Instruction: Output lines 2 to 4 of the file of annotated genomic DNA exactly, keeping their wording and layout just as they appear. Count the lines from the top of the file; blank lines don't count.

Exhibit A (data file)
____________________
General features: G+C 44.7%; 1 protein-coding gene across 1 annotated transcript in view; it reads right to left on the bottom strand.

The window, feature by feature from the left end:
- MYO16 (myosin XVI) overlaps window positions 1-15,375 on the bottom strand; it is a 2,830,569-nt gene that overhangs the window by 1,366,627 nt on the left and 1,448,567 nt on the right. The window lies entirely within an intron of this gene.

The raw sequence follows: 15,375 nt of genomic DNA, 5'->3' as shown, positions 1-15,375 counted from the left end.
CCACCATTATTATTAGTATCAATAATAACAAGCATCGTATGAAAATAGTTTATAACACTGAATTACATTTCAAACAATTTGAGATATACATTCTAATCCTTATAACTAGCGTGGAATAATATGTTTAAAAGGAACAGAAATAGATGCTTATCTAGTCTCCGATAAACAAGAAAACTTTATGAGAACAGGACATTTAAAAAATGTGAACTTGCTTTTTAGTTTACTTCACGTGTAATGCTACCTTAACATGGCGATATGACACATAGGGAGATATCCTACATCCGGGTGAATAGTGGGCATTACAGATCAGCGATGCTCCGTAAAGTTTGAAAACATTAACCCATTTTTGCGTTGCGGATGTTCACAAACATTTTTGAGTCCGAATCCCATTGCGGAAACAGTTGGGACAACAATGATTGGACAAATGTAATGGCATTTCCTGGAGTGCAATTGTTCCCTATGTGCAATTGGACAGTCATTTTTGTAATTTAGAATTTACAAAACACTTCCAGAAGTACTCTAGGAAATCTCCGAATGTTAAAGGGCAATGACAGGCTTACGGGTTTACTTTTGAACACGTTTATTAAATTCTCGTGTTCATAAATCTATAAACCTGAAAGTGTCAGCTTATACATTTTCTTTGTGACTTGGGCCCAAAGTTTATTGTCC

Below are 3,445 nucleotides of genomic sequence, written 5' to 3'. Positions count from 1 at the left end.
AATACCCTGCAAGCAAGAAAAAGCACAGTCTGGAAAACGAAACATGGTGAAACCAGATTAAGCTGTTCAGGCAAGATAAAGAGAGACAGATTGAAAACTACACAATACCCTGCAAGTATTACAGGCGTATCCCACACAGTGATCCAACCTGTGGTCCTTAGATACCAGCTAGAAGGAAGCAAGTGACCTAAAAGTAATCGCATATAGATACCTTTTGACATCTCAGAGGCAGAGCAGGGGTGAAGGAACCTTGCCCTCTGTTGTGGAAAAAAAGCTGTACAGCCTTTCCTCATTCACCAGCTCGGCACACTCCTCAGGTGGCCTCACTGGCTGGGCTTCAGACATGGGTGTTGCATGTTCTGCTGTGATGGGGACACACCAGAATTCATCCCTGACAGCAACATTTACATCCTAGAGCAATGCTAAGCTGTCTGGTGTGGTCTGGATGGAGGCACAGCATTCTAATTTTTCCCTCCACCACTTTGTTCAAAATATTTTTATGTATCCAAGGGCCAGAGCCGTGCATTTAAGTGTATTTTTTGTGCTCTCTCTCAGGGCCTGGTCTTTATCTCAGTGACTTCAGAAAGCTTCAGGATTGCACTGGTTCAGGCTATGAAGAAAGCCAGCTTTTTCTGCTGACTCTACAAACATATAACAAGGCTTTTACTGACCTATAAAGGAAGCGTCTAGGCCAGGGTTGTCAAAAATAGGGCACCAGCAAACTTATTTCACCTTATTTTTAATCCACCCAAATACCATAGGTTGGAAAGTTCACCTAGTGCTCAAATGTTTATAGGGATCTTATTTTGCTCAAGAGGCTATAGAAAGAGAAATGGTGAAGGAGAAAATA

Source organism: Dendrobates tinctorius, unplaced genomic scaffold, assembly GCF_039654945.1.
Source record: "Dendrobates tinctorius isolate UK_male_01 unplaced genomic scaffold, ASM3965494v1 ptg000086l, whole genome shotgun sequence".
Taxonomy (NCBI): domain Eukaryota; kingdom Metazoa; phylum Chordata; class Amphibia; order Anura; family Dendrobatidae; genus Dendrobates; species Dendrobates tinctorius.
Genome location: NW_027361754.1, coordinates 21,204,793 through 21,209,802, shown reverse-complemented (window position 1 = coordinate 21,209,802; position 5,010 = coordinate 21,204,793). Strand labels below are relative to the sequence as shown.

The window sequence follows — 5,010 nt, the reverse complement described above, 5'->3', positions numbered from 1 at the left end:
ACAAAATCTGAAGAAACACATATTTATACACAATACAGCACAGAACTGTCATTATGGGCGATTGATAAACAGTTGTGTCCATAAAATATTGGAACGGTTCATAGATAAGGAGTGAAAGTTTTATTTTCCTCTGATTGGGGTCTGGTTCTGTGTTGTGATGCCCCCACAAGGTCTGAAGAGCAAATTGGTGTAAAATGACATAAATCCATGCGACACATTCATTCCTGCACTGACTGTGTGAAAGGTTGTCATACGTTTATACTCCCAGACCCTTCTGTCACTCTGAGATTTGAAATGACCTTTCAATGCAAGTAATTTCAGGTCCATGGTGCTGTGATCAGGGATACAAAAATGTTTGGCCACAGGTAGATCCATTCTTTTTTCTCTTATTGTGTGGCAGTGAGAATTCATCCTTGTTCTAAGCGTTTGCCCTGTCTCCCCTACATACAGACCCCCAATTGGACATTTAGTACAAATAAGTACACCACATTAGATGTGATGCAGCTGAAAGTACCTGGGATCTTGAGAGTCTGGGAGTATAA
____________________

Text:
The window, feature by feature from the left end:
- MYO16 (myosin XVI) overlaps window positions 1-15,375 on the bottom strand; it is a 2,830,569-nt gene that overhangs the window by 1,366,627 nt on the left and 1,448,567 nt on the right. The window lies entirely within an intron of this gene.

The raw sequence follows: 15,375 nt of genomic DNA, 5'->3' as shown, positions 1-15,375 counted from the left end.